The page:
: rived in our city last Wednesday and
i visited until this Wednesday with her
I brother, W. P. Taylor, and wife, re
! turning home Wednesday morning.
INSPECT NEW PLANT.
M. F. Loomis, of Cleveland, Ohio,
accompanied by H. H. Henningson.
of Omaha, were here Thursday to in
spect the engines being installed in
the plant of the Loup City Light *
Power company. Mr. Loomis is the
president of the Johnston & Jennings
company, the manufacturers of the en
gines. Mr. Henningson is the Ne
braska representative of the compan;
and who sold the machines to Mr.
Both Mr. Loomis and Mr. Henning
son expressed their admiration for
the new building housing the eouip
ment and stated that without any
doubt the patrons of the Loup City
company would be satisfied in every i
way with the service possible with
;the new engines.
LOCAL NEWS ITEMS.
J. 1. Depew was a business passen
j ger to St. Paul, Wednesday.
Dr. A. S. Main was a business visi
tor to St. Paul, Wednesday.
L. A. Williams was a business pas
i senger to Rockville. Wednesday.
Mrs. W. P. Tayio^was a passenger j
to Grand Island. Wednesday morning.
Mrs. Mads Lyhnne came in Wednes- j
day from Boelus to visit a few days ;
with friends. —
Mr. and Mrs. Stephen Willis came
to Loup City Tuesday to visit a few
days with relatives.
Clarence Peterson returned home I
Wednesday from Omaha, where he |
had been the past week.
Mrs. E. A. Shipley was a passenger j
j to Sargent Wednesday evening for a •
few davs' visit with relatives.
Vallie Koeffler returned Wednesday
evening to her home in Arcadia after
■ having visited here a few days.
Miss Ruby Johnson went to Grand
Island. Wednesday, where she will
I visit with her parents several days.
Mrs. L. Bechtold was a passenger tc
[Grand Island. Wednesday noon to
; visit several days with her daughters.
Mrs. R. L. Arthur left Wednesday
i morning for Lincoln and St. Joseph.
[ to purchase her winter stock of dry
Mrs. Annie Kmecik and Miss Valaia
j Zelasny went to Central Cty to visit
a few days with relatives, Wednes
l day' morning.
R. F. Campbell returned home on
Monday evening from Omaha, where
! he had been the past few days visit
1 ing with relatives.
j Mr. and Mrs. I. >1. Polski, who have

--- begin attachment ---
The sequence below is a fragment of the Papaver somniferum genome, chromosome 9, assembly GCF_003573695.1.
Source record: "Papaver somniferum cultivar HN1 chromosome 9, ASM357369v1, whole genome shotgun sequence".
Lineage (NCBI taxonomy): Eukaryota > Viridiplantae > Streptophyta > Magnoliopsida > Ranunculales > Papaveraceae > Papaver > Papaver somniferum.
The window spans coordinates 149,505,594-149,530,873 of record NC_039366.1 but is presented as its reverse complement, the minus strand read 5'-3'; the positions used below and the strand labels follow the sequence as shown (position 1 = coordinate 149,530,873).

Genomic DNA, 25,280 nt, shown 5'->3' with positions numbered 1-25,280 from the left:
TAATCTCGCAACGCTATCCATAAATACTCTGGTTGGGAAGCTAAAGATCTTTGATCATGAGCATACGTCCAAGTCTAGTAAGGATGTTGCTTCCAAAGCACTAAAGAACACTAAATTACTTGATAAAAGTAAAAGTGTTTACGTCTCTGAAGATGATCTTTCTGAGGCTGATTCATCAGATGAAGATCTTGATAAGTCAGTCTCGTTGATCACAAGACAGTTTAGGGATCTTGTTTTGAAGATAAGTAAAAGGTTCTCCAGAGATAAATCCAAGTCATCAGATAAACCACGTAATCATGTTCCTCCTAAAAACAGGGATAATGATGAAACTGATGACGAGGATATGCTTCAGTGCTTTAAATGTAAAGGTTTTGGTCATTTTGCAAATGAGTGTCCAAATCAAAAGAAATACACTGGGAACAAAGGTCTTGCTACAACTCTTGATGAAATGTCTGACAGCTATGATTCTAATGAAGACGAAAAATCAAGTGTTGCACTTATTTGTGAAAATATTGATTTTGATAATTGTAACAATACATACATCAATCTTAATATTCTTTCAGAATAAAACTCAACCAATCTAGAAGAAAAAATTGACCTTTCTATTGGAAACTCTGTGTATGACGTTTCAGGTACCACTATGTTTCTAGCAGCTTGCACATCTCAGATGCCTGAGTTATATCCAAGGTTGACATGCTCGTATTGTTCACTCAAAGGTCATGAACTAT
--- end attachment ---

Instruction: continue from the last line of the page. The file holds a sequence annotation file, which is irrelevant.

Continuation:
i been here visiting with their son. L.
’ B. Polski. and family, returned to
i their home at Ashton. Wednesday.
M. D. Payne has installed a barber
chair and fixtures at the Central Pool
hall. Mr. Payne is from Omaha and
formerlv run a barber shop at Ashton.
; __ |
Mrs. A. B. Outhouse arrived home j
Wednesday from Lincoln, where she
had been visiting with her daughter.
Alberta, who is attending school at
Last Tuesday, while playing foot
ball, John Brown was struck on the
nose causing it to be' broken. Dr.
Bowman dressed the wound and he is
| getting along fine.
i Wm. Drier, who has been here em
i ployed at the Union Pacific depot
i for some time, left Tuesday for Grand
j Island, where he will visit a few days
before going to work again.
Miss Ruth Taylor came in from
Omaha last Thursday and is here visit
ing with her brothe*. and wife. W. P.
Taylor. She went to Dannebrog Wed
nesdav to visit with friends.
Mr. and Mrs. Marlow and little son
: autoed up from Giltner. Saturday, and
visited over Sunday with their daugn
|ter, Mrs. Earl Mcllravey. Mrs. Mell
ravev returned with them, returning
home again on Wednesday evening.
STEPPED ON RUSTY NAIL.
! E. G. Taylor had the misfortune to
step on a rusty nail this week, run
ning the same into his foot and caus
ing an infection that has since con
i fined him to his home.
TO THE VOTERS Or SHERMAN
i was nominated at the primary on
the republican ticket for treasurer of
I will endeavor to see as many of
the voters as I can but as it is im
possible for me to see all of you per
sonally, I take this means of asking
erch and every voter for his vote a -_t
I wiil not o»*!y appreciate your vote
and support but wiil do my very belt
if elected as your treasurer to please
you and to give you a most efficient